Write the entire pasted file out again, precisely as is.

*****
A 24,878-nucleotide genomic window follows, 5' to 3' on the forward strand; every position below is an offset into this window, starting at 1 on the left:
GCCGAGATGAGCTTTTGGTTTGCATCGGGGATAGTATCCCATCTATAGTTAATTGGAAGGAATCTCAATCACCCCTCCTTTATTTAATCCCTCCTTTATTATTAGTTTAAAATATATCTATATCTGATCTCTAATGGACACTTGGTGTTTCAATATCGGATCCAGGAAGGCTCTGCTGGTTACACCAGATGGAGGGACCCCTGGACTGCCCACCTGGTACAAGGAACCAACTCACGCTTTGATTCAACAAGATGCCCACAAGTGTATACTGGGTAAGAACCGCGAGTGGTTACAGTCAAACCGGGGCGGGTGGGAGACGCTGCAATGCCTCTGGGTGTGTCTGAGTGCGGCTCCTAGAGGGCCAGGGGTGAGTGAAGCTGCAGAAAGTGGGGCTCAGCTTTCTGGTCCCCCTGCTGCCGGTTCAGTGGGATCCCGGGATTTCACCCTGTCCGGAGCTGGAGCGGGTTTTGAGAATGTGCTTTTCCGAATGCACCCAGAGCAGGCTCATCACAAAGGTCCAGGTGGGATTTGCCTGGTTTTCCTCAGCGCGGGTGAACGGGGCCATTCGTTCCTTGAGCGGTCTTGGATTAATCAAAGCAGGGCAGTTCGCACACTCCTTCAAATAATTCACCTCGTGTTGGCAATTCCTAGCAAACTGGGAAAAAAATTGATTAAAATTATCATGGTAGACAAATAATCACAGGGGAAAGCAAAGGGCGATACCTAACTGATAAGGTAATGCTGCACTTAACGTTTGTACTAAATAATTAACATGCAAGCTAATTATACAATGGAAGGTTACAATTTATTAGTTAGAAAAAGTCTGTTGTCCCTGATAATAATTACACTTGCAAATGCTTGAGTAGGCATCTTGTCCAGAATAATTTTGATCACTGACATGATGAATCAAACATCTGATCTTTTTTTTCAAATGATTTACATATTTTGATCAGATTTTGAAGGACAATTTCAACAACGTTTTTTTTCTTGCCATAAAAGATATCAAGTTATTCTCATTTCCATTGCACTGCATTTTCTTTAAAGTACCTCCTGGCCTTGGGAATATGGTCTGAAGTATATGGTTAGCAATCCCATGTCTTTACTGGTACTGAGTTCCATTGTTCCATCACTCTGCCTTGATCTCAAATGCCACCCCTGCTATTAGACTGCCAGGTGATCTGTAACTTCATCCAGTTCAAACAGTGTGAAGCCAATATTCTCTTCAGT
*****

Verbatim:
A 24,878-nucleotide genomic window follows, 5' to 3' on the forward strand; every position below is an offset into this window, starting at 1 on the left:
GCCGAGATGAGCTTTTGGTTTGCATCGGGGATAGTATCCCATCTATAGTTAATTGGAAGGAATCTCAATCACCCCTCCTTTATTTAATCCCTCCTTTATTATTAGTTTAAAATATATCTATATCTGATCTCTAATGGACACTTGGTGTTTCAATATCGGATCCAGGAAGGCTCTGCTGGTTACACCAGATGGAGGGACCCCTGGACTGCCCACCTGGTACAAGGAACCAACTCACGCTTTGATTCAACAAGATGCCCACAAGTGTATACTGGGTAAGAACCGCGAGTGGTTACAGTCAAACCGGGGCGGGTGGGAGACGCTGCAATGCCTCTGGGTGTGTCTGAGTGCGGCTCCTAGAGGGCCAGGGGTGAGTGAAGCTGCAGAAAGTGGGGCTCAGCTTTCTGGTCCCCCTGCTGCCGGTTCAGTGGGATCCCGGGATTTCACCCTGTCCGGAGCTGGAGCGGGTTTTGAGAATGTGCTTTTCCGAATGCACCCAGAGCAGGCTCATCACAAAGGTCCAGGTGGGATTTGCCTGGTTTTCCTCAGCGCGGGTGAACGGGGCCATTCGTTCCTTGAGCGGTCTTGGATTAATCAAAGCAGGGCAGTTCGCACACTCCTTCAAATAATTCACCTCGTGTTGGCAATTCCTAGCAAACTGGGAAAAAAATTGATTAAAATTATCATGGTAGACAAATAATCACAGGGGAAAGCAAAGGGCGATACCTAACTGATAAGGTAATGCTGCACTTAACGTTTGTACTAAATAATTAACATGCAAGCTAATTATACAATGGAAGGTTACAATTTATTAGTTAGAAAAAGTCTGTTGTCCCTGATAATAATTACACTTGCAAATGCTTGAGTAGGCATCTTGTCCAGAATAATTTTGATCACTGACATGATGAATCAAACATCTGATCTTTTTTTTCAAATGATTTACATATTTTGATCAGATTTTGAAGGACAATTTCAACAACGTTTTTTTTCTTGCCATAAAAGATATCAAGTTATTCTCATTTCCATTGCACTGCATTTTCTTTAAAGTACCTCCTGGCCTTGGGAATATGGTCTGAAGTATATGGTTAGCAATCCCATGTCTTTACTGGTACTGAGTTCCATTGTTCCATCACTCTGCCTTGATCTCAAATGCCACCCCTGCTATTAGACTGCCAGGTGATCTGTAACTTCATCCAGTTCAAACAGTGTGAAGCCAATATTCTCTTCAGT